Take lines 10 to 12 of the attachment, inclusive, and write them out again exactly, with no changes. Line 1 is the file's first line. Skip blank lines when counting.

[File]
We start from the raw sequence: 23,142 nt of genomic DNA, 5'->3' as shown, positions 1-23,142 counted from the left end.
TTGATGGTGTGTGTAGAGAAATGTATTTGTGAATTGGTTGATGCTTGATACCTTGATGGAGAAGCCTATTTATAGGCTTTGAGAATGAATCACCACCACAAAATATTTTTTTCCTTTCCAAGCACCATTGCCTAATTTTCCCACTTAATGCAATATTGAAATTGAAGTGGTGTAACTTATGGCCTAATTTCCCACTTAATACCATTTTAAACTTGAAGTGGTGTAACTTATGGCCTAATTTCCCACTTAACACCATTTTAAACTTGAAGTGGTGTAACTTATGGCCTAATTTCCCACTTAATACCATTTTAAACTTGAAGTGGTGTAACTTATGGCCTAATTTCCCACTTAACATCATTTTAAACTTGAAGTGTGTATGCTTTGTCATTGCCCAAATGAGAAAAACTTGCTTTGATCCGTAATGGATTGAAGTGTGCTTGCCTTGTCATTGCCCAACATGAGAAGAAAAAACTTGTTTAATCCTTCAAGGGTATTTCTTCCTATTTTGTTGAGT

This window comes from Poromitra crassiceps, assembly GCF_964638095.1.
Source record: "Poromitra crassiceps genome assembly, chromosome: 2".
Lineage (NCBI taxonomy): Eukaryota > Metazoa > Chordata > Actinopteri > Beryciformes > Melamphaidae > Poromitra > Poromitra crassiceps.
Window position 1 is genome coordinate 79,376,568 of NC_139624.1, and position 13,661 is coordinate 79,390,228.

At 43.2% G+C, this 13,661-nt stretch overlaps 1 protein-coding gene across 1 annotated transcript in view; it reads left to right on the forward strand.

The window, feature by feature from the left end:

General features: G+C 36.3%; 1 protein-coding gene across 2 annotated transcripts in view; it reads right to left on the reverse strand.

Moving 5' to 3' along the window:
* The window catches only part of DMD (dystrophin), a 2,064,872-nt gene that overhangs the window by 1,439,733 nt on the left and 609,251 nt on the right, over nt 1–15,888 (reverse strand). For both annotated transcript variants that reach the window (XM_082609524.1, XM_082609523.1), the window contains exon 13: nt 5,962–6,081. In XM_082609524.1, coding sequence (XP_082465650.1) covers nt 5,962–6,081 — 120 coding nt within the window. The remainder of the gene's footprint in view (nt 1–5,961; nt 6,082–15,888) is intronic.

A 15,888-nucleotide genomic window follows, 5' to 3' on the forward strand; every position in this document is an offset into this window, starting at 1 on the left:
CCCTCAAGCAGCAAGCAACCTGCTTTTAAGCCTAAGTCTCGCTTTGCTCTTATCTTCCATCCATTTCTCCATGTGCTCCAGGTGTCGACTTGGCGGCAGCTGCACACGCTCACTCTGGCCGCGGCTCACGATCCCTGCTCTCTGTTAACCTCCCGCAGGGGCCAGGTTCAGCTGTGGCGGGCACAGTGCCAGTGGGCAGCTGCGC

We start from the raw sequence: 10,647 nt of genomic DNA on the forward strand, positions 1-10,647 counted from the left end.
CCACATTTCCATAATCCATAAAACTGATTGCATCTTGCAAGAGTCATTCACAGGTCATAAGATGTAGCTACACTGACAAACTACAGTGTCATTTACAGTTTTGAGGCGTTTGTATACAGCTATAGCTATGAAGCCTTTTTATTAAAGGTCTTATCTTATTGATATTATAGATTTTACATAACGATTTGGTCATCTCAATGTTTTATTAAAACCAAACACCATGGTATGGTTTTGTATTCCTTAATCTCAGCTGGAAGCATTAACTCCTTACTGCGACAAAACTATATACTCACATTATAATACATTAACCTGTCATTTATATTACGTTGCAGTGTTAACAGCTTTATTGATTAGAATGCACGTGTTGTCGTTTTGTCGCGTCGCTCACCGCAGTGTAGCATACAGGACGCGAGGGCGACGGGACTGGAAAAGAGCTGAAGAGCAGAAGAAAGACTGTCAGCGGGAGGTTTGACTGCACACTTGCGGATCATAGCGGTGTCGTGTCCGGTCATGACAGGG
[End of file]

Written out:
Moving 5' to 3' along the window:
* The window catches only part of DMD (dystrophin), a 2,064,872-nt gene that overhangs the window by 1,439,733 nt on the left and 609,251 nt on the right, over nt 1–15,888 (reverse strand). For both annotated transcript variants that reach the window (XM_082609524.1, XM_082609523.1), the window contains exon 13: nt 5,962–6,081. In XM_082609524.1, coding sequence (XP_082465650.1) covers nt 5,962–6,081 — 120 coding nt within the window. The remainder of the gene's footprint in view (nt 1–5,961; nt 6,082–15,888) is intronic.

A 15,888-nucleotide genomic window follows, 5' to 3' on the forward strand; every position in this document is an offset into this window, starting at 1 on the left: